Catholic Voice November 2018


St Clare’s College students represent Australia

St Clare’s students Keely Small (Year 11) and Abbey Webb (Year 12) represent- ed Australia at the Youth Olympic Games in Buenos Aires from 6 to 18 October. Keely Small had the honour of being the Australian team’s flag-bearer at the opening of the Youth Olympic Games. Australia’s Chef de Mission Evelyn Halls said “Small demonstrated the ideals of excellence, respect and sportsmanship, vital to lead Australia at the Youth Olympic level.” This was Keely’s second time repre- senting Australia on the world stage this year, earlier she competed at the Com- monwealth Games in the Gold Coast. Keely was a favourite going into the 800m race and in the final she dominated to win Australia’s fourth gold of the Games with a time of 2:04.76. “It hasn’t sunk in quite yet. This whole experience has been amazing, to be announced flagbearer and now see the Australian flag raised from on top of the podium with a gold medal – I’m so stoked.” Keely said. “It’s been a big year with Commonwealth Games and Youth Olympics, but the big goal now is Tokyo 2020. I’ll get back into training when I’m home and have a good season to keep

working towards Tokyo.” Abbey Webb attended the 2018

Georgina Hope Foundation Australian Age Championships in late April 2018 as a result of her achievement at the event she was selected for the 2018 Junior Pan Pacific Swimming Championships and the 2018 Youth Olympic Games. Abbey participated in the Women’s 50m, 100m Freestyle, 200m Freestyle, and Women’s 4 x 100m Medley Relay and the Mixed 4 x 100m Freestyle Relay. Abbey placed 5th in the 100m Freestyle and received a silver medal for Australia in the Women’s 4 x 100m Medley Relay. Abbey said “It was such a good experi- ence. It was just awesome, especially to win a medal in a relay, it is always better as everyone gets to experience the same thing.”

Boorowa sport carnival emphasises participation There’s an old Aussie saying that sport was the winner on

 “We’ve had a few issues with parking, just the volume of traffic causes that, but other than that it’s gone really well… much better than last year. Most of the traffic had arrived here much earlier this year.”  “And we’ve been gifted with an absolutely perfect day,” said St Joseph’s Principal, Brendan Maynard. “The sun’s out, there’s a cool breeze and every one made it here safely. It’s a little bit drier this year and with the wind there’s a little bit of dust, but you know what, it’s great for the city kids to see what it’s like out this way.” The biggest change for this year was the construction of new amenities including a new facility and new fields to accommodate more teams. “We only got the keys yesterday so it’s been down to the wire,” said Julie Harton, the co-ordinator from St Joseph’s. “However, the new facility has made a huge difference and everything is working perfectly thanks to the hard work from all involved with its preparations and construction”  There’s another famous saying, that it takes a village to raise a child and it truly takes the town of Boorowa to run this event that sees 7,000 people visit the town with a population of 1,500, for a day. “We have huge support from our schools. Our parents, grandparents and the P&C committees that worked very hard behind it to giving up their time to raise funds for our schools,” Brendan Maynard said.  “Also the secondary students from Boorowa Central School who work here all day helping as ground officials and helping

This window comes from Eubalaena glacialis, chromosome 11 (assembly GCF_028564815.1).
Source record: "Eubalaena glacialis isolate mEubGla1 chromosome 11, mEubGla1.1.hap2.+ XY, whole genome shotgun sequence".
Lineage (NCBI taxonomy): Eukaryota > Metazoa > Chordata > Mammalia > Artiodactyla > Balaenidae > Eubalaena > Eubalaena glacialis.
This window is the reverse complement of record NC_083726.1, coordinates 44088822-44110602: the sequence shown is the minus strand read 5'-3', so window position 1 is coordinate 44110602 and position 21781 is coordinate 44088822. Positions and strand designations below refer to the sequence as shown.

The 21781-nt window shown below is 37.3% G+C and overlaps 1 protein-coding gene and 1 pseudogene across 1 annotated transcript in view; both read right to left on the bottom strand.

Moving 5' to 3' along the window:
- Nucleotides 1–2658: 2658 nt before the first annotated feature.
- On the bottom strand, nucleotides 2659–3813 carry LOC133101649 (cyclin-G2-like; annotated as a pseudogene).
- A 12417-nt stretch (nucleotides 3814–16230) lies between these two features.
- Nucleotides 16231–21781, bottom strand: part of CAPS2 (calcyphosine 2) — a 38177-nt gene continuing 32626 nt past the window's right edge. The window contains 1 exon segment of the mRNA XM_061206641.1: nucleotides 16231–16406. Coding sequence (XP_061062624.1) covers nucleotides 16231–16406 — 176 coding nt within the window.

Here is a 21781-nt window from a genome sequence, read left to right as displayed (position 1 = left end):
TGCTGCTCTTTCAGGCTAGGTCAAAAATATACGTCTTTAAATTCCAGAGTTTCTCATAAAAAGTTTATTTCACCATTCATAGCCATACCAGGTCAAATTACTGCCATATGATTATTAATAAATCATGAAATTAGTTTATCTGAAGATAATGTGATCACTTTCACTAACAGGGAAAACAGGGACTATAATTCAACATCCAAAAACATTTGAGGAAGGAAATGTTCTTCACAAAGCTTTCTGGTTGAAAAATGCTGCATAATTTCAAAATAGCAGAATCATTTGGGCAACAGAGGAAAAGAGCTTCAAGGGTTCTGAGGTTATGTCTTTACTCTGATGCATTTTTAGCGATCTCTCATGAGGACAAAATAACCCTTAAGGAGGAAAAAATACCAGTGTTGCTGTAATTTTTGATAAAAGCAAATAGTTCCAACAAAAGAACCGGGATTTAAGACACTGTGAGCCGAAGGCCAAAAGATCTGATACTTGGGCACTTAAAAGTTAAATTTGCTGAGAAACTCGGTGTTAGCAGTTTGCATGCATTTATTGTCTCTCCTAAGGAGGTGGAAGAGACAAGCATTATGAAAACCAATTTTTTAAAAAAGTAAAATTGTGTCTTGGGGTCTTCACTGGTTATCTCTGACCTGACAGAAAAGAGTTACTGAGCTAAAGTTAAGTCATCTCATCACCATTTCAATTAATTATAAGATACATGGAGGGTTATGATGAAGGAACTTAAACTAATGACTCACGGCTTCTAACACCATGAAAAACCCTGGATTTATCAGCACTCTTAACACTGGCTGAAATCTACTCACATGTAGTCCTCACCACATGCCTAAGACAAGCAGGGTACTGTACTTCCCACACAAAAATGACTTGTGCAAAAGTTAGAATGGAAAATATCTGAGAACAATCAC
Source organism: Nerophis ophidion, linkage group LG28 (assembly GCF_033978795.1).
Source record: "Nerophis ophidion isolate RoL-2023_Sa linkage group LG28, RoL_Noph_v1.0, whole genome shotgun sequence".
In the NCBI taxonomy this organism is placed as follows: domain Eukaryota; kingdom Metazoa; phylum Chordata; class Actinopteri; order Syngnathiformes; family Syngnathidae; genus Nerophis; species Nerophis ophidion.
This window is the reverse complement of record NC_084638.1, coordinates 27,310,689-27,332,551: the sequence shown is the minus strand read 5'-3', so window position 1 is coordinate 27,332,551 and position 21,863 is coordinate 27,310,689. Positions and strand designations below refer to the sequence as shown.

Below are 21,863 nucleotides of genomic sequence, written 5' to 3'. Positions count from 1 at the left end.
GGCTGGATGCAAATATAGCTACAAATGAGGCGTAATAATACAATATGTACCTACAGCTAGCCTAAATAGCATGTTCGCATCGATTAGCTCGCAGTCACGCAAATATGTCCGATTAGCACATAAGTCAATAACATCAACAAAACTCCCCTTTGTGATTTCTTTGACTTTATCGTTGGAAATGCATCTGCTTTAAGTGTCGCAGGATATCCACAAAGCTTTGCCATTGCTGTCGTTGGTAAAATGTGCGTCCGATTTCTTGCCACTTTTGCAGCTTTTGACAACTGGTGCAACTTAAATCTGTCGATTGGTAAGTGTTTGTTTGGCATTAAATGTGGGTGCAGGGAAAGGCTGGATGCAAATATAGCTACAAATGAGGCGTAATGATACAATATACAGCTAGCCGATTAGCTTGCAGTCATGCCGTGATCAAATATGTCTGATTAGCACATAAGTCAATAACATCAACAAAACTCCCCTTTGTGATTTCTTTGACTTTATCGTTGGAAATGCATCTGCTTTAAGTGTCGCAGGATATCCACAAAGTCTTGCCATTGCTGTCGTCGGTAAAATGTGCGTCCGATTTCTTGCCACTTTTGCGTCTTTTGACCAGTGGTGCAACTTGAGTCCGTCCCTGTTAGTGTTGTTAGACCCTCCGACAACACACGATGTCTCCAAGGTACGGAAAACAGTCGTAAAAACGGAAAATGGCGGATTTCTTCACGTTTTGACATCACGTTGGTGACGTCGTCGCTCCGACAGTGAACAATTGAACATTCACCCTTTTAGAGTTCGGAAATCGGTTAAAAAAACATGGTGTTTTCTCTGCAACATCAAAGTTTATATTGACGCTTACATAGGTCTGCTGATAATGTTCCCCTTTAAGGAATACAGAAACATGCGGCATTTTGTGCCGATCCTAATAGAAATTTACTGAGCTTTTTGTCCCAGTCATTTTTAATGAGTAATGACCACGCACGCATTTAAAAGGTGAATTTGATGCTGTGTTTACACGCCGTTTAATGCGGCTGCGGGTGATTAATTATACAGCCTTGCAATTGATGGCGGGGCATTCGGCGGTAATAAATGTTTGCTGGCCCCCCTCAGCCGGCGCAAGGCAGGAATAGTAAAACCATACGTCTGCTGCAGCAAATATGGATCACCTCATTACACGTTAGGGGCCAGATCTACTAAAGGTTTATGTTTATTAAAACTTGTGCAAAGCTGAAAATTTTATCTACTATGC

While points are scored in individual games, there are no championships or competition winners in this tournament where participation truly is the focus. “The formula is working,” said Boorowa Central School Principal, Paula Hambly. “It’s been a success every year and it was a great success this year.” The event, which has been running for more than 25 years in its current format and is a co-production of St Joseph’s Primary School and Boorowa Central School, continues to grow and the logistics alone are mind-boggling. There were over 4,500 participants and another 2,500 adults, assistants and volunteers. A total of 434 teams took part - made up of 246 touch footy teams and 188 netball teams. The games are played on 27 touch football fields and 26 netball courts with 19 rounds played from 9am through to 3pm. If any game is even 1 minute over time, the domino effect impacts on all following games. Then you have to park all of these cars, feed all of those people… But despite its enormity, the day ran, and always runs, smoothly like a well-oiled machine.   “It’s all gone very well,” said Julie Poplin, a co-ordinator from Boorowa Central School. the day, and it’s par ticularly true of the Boorowa Touch Football & Netball Carnival.

with refereeing… a full day out in the sun making sure it runs well,” said Julie Poplin.  “And not just the schools,” chipped in Paula Hambly. “Many of the Volunteers here have nothing to do with the schools. They get here early, help with the parking, man the BBQ or put their hands up for whatever else is needed. We just couldn’t do it without them.”  The organising committee also wanted to praise the Hilltops Council for a range of

assistance without which they said the event couldn’t even take place. But for now, they can put their feet up. For two weeks, anyway. “We’ll debrief in the next two weeks then straight back into planning for 2019,” said Paula Hambly.  And so it will also happen again on the 25th October 2019! See you in Boorowa!

Made with FlippingBook flipbook maker